The slaveholder in the antebellum American South knew only too well how much his livelihood depended on his slaves. Slaves were the visible and essential workforce of the southern plantation system. They worked and lived side-by-side with the master and his family. It was the energy of slaves which tended the fields, shod the horses, cooked the meals and delivered the produce to nearby wharves. It was an uneasy symbiosis punctuated by occasional revolts and flights to freedom.
We have long since abolished slavery as an absolute moral evil. And, we have long since replaced the energy it supplied with a dependency on concentrated forms of energy mined from the ground, namely coal, oil, and natural gas. Those fuels, supplemented with some nuclear, hydroelectric and renewable energy, provide Americans with the equivalent of 147 “energy slaves.” That means it would take the equivalent of 147 people working continuously 24 hours a day, 7 days a week to supply the energy currently used by each American. (Some people estimate the number is closer to 100 energy slaves; still, the point remains the same.)
But all those energy slaves are largely invisible. We flip a switch and the light goes on. We twist a key and the car starts. We turn on the stove and the flame lights. We adjust the thermostat and the heat comes on. We get what we want from our energy slaves, it seems, without having to deal with real people in any way remotely approaching the intimate way those living with or without slavery in the pre-fossil fuel age had to. Our main task is to pay the bill.
It is an illusion of autonomy. It is a libertarian fantasy seemingly come true. Cooperation and community appear optional; we can get everything we need so long as we have a little money.
Of course, in reality, the modern, energy-intensive world is a marvel of human cooperation mediated by financial and information flows of gargantuan proportion. But, that’s not how it feels. The deserted, anonymous suburban streets; the impersonal big box stores; the self-service gas stations; the lonely commute; the untold hours in front of a computer–all can give us a false sense of being isolated and autonomous. At the same time these things give us unrivaled luxury in our living quarters, unparalleled selection in our consumer goods, unprecedented mobility, and unhindered access to information about nearly everything we might want to buy or wish to learn. We feel omnipotent and self-contained.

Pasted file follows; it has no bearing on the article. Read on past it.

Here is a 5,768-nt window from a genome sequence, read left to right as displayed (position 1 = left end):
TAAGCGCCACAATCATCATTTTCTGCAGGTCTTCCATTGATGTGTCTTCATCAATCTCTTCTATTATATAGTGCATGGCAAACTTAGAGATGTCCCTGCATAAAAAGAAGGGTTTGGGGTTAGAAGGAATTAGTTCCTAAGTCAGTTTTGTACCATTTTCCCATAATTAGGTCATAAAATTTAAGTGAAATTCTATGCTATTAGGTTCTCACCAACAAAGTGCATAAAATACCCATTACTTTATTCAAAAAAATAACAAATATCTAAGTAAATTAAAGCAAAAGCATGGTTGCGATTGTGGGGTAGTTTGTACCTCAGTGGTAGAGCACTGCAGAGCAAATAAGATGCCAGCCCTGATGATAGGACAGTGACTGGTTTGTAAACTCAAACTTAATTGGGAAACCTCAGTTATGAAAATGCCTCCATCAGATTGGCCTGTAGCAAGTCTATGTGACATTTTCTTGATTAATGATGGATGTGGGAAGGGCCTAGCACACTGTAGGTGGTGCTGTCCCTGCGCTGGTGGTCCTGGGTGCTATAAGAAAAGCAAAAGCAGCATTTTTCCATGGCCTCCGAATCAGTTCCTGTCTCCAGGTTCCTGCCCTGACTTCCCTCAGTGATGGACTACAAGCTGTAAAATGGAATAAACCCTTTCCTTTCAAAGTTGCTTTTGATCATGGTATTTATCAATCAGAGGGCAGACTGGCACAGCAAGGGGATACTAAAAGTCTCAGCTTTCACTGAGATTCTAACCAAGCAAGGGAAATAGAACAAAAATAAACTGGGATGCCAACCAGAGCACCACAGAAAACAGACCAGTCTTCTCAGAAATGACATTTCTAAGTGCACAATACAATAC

How then will we come together for the great task ahead, a transformation that must move us away from this powerful, seemingly autonomous, but ultimately unsustainable existence? Will we accept the true context in which we live, that is, a world with limits? Will we rediscover our neighbors? Will we realize our dependence on one another? Will we find the will to cooperate rather than fight?
Will we be able to give up the illusion of autonomy which the fossil fuel age has engendered in nearly every one of us? And, most important of all, will we be able to do it in time?